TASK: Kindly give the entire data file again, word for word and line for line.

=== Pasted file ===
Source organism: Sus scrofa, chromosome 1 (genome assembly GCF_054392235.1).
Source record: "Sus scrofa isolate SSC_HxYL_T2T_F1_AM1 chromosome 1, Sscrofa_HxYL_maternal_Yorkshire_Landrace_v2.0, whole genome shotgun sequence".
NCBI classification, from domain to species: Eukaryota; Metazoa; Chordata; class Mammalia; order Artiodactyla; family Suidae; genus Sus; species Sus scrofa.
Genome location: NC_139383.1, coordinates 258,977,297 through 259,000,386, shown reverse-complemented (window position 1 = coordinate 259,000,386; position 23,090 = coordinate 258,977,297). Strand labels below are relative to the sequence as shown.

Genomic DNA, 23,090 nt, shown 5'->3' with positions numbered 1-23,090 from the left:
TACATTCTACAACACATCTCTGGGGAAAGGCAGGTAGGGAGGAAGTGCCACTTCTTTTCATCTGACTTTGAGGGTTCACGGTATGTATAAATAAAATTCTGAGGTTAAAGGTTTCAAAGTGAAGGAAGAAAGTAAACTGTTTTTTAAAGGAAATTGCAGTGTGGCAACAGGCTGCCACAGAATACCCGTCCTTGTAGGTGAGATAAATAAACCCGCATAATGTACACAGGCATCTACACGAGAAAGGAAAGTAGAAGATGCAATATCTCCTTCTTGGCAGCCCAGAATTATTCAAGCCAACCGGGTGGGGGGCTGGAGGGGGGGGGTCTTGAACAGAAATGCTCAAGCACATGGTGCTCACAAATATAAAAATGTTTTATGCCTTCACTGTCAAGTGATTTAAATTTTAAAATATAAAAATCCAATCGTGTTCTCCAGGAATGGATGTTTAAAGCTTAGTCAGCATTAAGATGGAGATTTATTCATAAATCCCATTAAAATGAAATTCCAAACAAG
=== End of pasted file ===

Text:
Source organism: Sus scrofa, chromosome 1 (genome assembly GCF_054392235.1).
Source record: "Sus scrofa isolate SSC_HxYL_T2T_F1_AM1 chromosome 1, Sscrofa_HxYL_maternal_Yorkshire_Landrace_v2.0, whole genome shotgun sequence".
NCBI classification, from domain to species: Eukaryota; Metazoa; Chordata; class Mammalia; order Artiodactyla; family Suidae; genus Sus; species Sus scrofa.
Genome location: NC_139383.1, coordinates 258,977,297 through 259,000,386, shown reverse-complemented (window position 1 = coordinate 259,000,386; position 23,090 = coordinate 258,977,297). Strand labels below are relative to the sequence as shown.

Genomic DNA, 23,090 nt, shown 5'->3' with positions numbered 1-23,090 from the left:
TACATTCTACAACACATCTCTGGGGAAAGGCAGGTAGGGAGGAAGTGCCACTTCTTTTCATCTGACTTTGAGGGTTCACGGTATGTATAAATAAAATTCTGAGGTTAAAGGTTTCAAAGTGAAGGAAGAAAGTAAACTGTTTTTTAAAGGAAATTGCAGTGTGGCAACAGGCTGCCACAGAATACCCGTCCTTGTAGGTGAGATAAATAAACCCGCATAATGTACACAGGCATCTACACGAGAAAGGAAAGTAGAAGATGCAATATCTCCTTCTTGGCAGCCCAGAATTATTCAAGCCAACCGGGTGGGGGGCTGGAGGGGGGGGGTCTTGAACAGAAATGCTCAAGCACATGGTGCTCACAAATATAAAAATGTTTTATGCCTTCACTGTCAAGTGATTTAAATTTTAAAATATAAAAATCCAATCGTGTTCTCCAGGAATGGATGTTTAAAGCTTAGTCAGCATTAAGATGGAGATTTATTCATAAATCCCATTAAAATGAAATTCCAAACAAG